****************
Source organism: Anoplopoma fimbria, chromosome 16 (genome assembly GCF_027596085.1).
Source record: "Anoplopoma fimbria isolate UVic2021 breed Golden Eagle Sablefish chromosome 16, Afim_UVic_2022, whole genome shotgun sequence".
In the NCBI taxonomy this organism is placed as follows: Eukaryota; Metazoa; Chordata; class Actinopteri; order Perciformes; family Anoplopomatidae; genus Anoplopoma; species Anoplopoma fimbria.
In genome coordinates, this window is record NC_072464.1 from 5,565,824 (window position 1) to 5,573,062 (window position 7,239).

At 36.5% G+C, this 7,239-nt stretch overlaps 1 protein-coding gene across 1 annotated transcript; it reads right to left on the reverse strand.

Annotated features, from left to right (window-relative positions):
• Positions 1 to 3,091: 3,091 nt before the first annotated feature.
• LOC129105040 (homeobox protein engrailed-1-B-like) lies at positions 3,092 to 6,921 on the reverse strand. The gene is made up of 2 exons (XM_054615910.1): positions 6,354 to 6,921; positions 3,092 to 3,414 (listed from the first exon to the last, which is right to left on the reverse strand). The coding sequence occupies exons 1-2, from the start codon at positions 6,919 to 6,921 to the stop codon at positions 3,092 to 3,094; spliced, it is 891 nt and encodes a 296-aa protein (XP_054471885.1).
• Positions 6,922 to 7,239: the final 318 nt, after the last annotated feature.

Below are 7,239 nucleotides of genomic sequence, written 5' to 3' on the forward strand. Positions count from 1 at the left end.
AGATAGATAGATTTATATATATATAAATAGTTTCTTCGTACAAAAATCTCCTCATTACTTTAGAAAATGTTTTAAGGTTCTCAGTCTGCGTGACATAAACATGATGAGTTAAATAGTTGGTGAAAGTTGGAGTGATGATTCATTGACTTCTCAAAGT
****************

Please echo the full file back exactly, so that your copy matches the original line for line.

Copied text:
Source organism: Anoplopoma fimbria, chromosome 16 (genome assembly GCF_027596085.1).
Source record: "Anoplopoma fimbria isolate UVic2021 breed Golden Eagle Sablefish chromosome 16, Afim_UVic_2022, whole genome shotgun sequence".
In the NCBI taxonomy this organism is placed as follows: Eukaryota; Metazoa; Chordata; class Actinopteri; order Perciformes; family Anoplopomatidae; genus Anoplopoma; species Anoplopoma fimbria.
In genome coordinates, this window is record NC_072464.1 from 5,565,824 (window position 1) to 5,573,062 (window position 7,239).

At 36.5% G+C, this 7,239-nt stretch overlaps 1 protein-coding gene across 1 annotated transcript; it reads right to left on the reverse strand.

Annotated features, from left to right (window-relative positions):
• Positions 1 to 3,091: 3,091 nt before the first annotated feature.
• LOC129105040 (homeobox protein engrailed-1-B-like) lies at positions 3,092 to 6,921 on the reverse strand. The gene is made up of 2 exons (XM_054615910.1): positions 6,354 to 6,921; positions 3,092 to 3,414 (listed from the first exon to the last, which is right to left on the reverse strand). The coding sequence occupies exons 1-2, from the start codon at positions 6,919 to 6,921 to the stop codon at positions 3,092 to 3,094; spliced, it is 891 nt and encodes a 296-aa protein (XP_054471885.1).
• Positions 6,922 to 7,239: the final 318 nt, after the last annotated feature.

Below are 7,239 nucleotides of genomic sequence, written 5' to 3' on the forward strand. Positions count from 1 at the left end.
AGATAGATAGATTTATATATATATAAATAGTTTCTTCGTACAAAAATCTCCTCATTACTTTAGAAAATGTTTTAAGGTTCTCAGTCTGCGTGACATAAACATGATGAGTTAAATAGTTGGTGAAAGTTGGAGTGATGATTCATTGACTTCTCAAAGT